As we kick off a brand new year, now is the perfect time to take stock and consider the key components that your organisation needs to positively support Equality, Diversity and Inclusion [ED&I] and to create a mentally healthy workforce.
Looking ahead, what plans do you have in place for 2024? How are you interlacing ED&I into all of your work and prioritising employee mental health and wellbeing?
In this article, we provide an overview of the must-haves for your 2024 ED&I and mental health checklist to create a better workplace experience.
It is safe to say that 2023 was an eventful year, marked by global challenges that significantly impacted our mental health at work.
While some businesses have adapted to post-pandemic hybrid working, we continue to live in turbulent times. Factors such as economic instability, the ongoing cost of living crisis in the UK, job insecurity and devastating global conflict can leave employees feeling stressed, worried and struggling to cope. Data from the mental health charity Mind indicates an increased reluctance among individuals to raise workplace issues or openly discuss mental health concerns.
Therefore, when resilience is low, prioritising mental health and having a strong ED&I strategy is imperative. Here are some actionable ways to do this:
(1) Embrace an intersectional approach to ED&I
The CIPD defines ED&I as ‘creating working environments and cultures where every individual can feel safe and a sense of belonging, and is empowered to achieve their full potential’. The legal framework, outlined in The Equality Act 2010, safeguards nine protected characteristics, which are age, disability, gender reassignment, being married or in a civil partnership, being pregnant or on maternity leave, race (including colour, nationality, ethnic or national origin), religion or belief, sex and sexual orientation.
Yet, for an ED&I strategy to be a true success, organisations should adopt a more expansive view that goes beyond legal compliance. While resources such as policies that address bullying, harassment and discrimination and grievance and disciplinary procedures are essential, it is crucial to explore alternatives as well as procedural frameworks. This includes embedding ED&I into performance management frameworks and learning and development programmes, buy-in from senior leaders and key stakeholders and creating safe spaces and communications channels like forums and support groups for open discussions on ED&I and mental health concerns.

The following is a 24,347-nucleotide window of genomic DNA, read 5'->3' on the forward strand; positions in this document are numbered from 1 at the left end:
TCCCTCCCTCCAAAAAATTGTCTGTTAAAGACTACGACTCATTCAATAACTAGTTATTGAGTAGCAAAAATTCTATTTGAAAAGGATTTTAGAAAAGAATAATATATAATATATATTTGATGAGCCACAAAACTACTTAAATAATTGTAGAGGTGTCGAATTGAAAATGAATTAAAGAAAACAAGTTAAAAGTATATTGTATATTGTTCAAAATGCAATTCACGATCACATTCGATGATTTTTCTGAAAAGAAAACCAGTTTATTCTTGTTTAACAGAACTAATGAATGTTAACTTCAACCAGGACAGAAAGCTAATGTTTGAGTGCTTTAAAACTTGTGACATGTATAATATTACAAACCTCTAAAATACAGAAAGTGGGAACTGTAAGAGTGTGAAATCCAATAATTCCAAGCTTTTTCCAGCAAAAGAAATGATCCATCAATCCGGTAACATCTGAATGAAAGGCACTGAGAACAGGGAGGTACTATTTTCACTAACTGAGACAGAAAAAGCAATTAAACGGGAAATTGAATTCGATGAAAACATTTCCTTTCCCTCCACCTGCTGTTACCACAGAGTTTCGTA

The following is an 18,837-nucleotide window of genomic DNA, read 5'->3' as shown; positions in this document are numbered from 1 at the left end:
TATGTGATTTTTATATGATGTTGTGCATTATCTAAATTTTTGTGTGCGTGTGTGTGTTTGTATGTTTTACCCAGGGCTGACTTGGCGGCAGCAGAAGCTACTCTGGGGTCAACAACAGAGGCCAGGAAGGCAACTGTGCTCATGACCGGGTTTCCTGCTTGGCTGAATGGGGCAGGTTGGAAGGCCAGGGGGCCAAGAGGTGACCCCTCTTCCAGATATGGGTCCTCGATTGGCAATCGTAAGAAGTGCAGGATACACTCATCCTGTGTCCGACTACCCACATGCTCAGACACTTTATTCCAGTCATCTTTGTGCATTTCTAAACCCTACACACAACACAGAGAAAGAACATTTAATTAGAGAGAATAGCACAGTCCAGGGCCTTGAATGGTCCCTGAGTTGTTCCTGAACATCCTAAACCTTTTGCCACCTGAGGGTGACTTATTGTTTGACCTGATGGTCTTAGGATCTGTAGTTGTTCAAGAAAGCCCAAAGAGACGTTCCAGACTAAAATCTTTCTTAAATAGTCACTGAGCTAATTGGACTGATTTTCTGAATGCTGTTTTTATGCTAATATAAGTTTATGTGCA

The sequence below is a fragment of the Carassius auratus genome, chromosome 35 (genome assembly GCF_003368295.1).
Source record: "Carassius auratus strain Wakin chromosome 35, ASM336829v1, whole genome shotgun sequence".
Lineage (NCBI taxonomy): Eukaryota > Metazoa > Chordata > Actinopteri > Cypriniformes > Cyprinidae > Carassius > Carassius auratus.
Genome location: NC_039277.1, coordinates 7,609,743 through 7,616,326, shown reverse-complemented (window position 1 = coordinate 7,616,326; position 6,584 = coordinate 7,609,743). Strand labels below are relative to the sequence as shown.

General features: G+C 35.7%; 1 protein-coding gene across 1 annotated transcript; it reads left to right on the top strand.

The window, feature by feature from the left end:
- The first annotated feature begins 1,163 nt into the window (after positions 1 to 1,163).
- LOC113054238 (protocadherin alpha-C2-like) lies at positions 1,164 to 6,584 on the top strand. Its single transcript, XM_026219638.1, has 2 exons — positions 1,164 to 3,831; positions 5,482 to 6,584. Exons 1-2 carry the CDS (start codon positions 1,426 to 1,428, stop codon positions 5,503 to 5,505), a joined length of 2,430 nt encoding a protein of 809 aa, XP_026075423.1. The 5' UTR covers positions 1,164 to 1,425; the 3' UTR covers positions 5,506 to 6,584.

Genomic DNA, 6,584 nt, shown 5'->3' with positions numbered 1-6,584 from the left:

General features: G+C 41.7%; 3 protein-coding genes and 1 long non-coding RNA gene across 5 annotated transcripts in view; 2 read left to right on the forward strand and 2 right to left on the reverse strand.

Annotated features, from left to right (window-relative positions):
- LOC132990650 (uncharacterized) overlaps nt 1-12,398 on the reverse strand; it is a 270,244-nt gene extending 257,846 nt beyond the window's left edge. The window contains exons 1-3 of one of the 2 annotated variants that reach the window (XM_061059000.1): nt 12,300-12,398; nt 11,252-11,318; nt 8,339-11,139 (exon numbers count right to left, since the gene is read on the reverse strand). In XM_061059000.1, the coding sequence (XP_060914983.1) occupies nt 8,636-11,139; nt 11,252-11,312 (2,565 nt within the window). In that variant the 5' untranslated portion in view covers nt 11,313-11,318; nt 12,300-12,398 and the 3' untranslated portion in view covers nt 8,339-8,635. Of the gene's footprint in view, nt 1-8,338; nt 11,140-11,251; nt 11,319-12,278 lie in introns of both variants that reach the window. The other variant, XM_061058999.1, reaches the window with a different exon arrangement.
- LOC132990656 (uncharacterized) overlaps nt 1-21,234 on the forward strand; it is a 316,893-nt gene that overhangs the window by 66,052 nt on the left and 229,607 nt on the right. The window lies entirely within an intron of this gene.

An intersectional approach to ED&I is pivotal in safeguarding the health and wellbeing of your most valuable asset – your people. This involves considering factors including accent, caring responsibilities, neurodiversity and socio-economic circumstances to create a more nuanced approach to ED&I.
You can find out more about intersectionality here.
(2) Promote positive mental health and wellbeing at work
There is a difference between ‘mental health’ and ‘wellbeing’.
As outlined by the World Health Organisation, mental health is ‘a state of mental well-being that enables people to cope with the stresses of life, realise their abilities, learn well and work well, and contribute to their community.’ Wellbeing, on the other hand, encompasses how we are feeling in our life and the different aspects; including work, socialising, relationships and our ability to navigate life’s highs and lows.
Positive mental wellbeing involves experiencing a sense of purpose, fulfilment and connection with others. Conversely, poor mental wellbeing at work, such as heavy workloads, unrealistic deadlines, poor management and challenging work relationships, can impact our emotional state.
Therefore, it is crucial to offer the relevant support to ensure people remain engaged, productive and motivated and to promote wellbeing at work. Effective strategies include regular communication, encouraging a healthy work/life balance, organising inclusive social activities and supporting flexible working arrangements.
(3) Cultivate an inclusive and safe culture
Promoting ED&I at the top sends a powerful message. Organisations must enlist the support of their senior leaders and leverage their influence to nurture a culture that is inclusive, respectful and transparent and where people feel genuinely listened to. One that prevents discrimination, eliminates harassment and tackles toxic behaviours at its core. Clear behavioural frameworks and a code of ethics should also be in place.